This report showed that women from ethnic minorities managed to find jobs after hiding their real names and background.
No matter their religion, Muslim women now agree to remove their hijabs when applying for job because they know it will deter them from finding one.
The co-founder of the Young Black Graduates non-profit organization, Jorden Berkeley, shared that after dropping her first name from her CV she started getting back much more calls than before.
She told the BBC: “I have many, many friends who were effectively told to ‘whiten’ their CVs by dropping ethnic names or activities that could be associated with blackness. It was a very sad realization.”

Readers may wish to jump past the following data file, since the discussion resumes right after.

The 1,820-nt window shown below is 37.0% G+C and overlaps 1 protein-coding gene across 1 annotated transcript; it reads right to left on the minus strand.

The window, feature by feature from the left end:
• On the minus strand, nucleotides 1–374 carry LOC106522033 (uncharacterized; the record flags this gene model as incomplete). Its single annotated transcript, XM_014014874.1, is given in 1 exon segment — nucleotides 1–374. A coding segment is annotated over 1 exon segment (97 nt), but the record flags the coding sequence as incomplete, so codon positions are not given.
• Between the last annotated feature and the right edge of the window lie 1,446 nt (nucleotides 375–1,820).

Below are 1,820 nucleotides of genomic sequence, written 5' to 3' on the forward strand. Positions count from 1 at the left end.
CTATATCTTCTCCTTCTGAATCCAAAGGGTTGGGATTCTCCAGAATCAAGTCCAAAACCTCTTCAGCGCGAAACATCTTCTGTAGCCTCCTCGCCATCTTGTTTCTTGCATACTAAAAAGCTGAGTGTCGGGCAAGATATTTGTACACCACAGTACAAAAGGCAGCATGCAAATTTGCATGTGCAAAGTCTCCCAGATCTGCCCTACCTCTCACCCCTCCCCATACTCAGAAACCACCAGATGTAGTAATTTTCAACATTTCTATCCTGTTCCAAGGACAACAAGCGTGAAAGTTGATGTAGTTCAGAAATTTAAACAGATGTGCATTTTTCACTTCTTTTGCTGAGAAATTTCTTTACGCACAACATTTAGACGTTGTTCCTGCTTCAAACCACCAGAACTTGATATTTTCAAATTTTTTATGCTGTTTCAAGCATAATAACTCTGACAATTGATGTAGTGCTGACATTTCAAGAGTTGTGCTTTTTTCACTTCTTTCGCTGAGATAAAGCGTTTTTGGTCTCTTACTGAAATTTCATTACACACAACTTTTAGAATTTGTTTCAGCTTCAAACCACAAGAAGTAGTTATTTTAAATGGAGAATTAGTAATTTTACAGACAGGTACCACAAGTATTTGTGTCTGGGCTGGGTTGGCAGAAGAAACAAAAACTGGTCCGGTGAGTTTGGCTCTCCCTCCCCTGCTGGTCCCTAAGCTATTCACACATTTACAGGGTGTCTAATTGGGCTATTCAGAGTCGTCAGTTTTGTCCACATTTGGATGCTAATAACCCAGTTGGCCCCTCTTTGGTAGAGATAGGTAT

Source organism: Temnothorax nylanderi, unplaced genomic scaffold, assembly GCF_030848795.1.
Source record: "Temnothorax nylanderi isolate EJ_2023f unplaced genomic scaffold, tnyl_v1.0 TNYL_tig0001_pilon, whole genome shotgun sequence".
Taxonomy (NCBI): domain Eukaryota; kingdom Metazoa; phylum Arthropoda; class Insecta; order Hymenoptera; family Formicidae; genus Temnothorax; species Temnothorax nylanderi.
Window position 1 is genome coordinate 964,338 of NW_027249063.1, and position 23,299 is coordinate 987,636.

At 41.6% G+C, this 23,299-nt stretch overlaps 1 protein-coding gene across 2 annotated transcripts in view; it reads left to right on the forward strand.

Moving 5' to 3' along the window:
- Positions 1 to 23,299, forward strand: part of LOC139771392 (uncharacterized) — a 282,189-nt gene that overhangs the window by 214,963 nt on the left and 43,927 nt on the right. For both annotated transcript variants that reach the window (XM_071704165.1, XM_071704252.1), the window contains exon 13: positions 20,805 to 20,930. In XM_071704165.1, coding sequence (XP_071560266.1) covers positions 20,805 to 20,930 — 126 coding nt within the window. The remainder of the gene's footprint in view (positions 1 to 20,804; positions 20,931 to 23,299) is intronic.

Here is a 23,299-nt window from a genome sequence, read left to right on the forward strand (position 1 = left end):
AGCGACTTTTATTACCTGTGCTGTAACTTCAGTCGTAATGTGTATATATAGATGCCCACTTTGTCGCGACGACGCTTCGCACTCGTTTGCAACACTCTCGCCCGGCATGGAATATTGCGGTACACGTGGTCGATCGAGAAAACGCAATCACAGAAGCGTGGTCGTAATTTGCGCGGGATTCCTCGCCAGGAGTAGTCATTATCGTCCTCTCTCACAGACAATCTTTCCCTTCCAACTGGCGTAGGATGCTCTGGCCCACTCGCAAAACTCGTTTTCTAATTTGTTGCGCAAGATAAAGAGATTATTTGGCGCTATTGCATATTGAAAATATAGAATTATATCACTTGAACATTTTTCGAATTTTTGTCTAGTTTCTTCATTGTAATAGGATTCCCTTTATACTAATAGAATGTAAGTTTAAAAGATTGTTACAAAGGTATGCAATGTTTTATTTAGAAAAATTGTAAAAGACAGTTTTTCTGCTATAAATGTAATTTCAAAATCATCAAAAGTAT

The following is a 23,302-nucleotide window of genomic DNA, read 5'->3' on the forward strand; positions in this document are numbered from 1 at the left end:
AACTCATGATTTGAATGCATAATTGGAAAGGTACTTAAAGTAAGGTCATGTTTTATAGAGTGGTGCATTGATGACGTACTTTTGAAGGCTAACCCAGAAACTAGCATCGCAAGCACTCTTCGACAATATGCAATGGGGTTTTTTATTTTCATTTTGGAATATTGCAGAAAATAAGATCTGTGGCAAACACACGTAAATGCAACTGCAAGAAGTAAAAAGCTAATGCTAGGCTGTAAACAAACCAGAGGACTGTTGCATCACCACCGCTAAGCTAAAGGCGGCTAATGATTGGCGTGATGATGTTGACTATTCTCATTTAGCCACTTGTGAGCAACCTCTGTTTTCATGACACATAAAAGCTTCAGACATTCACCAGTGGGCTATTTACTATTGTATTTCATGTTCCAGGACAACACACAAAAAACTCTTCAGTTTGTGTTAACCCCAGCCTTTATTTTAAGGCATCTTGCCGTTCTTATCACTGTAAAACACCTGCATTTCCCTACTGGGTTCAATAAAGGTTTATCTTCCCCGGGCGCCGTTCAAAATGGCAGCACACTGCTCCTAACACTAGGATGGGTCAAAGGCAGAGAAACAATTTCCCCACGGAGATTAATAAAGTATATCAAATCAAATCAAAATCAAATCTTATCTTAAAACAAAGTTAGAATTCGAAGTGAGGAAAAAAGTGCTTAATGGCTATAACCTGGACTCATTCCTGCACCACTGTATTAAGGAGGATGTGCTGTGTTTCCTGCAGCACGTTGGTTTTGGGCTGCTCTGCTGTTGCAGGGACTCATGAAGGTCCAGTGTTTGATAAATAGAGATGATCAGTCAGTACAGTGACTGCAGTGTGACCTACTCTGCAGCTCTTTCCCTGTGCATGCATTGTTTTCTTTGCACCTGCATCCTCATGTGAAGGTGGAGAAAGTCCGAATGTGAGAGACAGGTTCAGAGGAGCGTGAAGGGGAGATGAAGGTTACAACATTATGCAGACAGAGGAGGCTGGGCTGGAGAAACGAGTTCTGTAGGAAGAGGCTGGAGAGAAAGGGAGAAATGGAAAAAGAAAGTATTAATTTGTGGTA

Another upshot from this report shows that the percent of unemployed women from ethnic minorities is bigger than that of white women. 63.6% of Pakistani and Bangladeshi women fell into this category, compared to 27.5% of white women.
The probable reason that women from ethnic minorities stay at home is that they have to take care of their families but the report claims that there is a chance they lose confidence because of their origins.
The chair of the committee, David Lammy, said that it was a shame for women to hide their names. “All unemployment is tragic but we simply can no longer remain so casual about women that are simultaneously the victims of both sexism and racism when they are competing in the labour market. It has massive implications for families and society as a whole.
“Getting women into jobs is the best way to break families out of the poverty cycle so it is time for the government to make addressing this a priority.”
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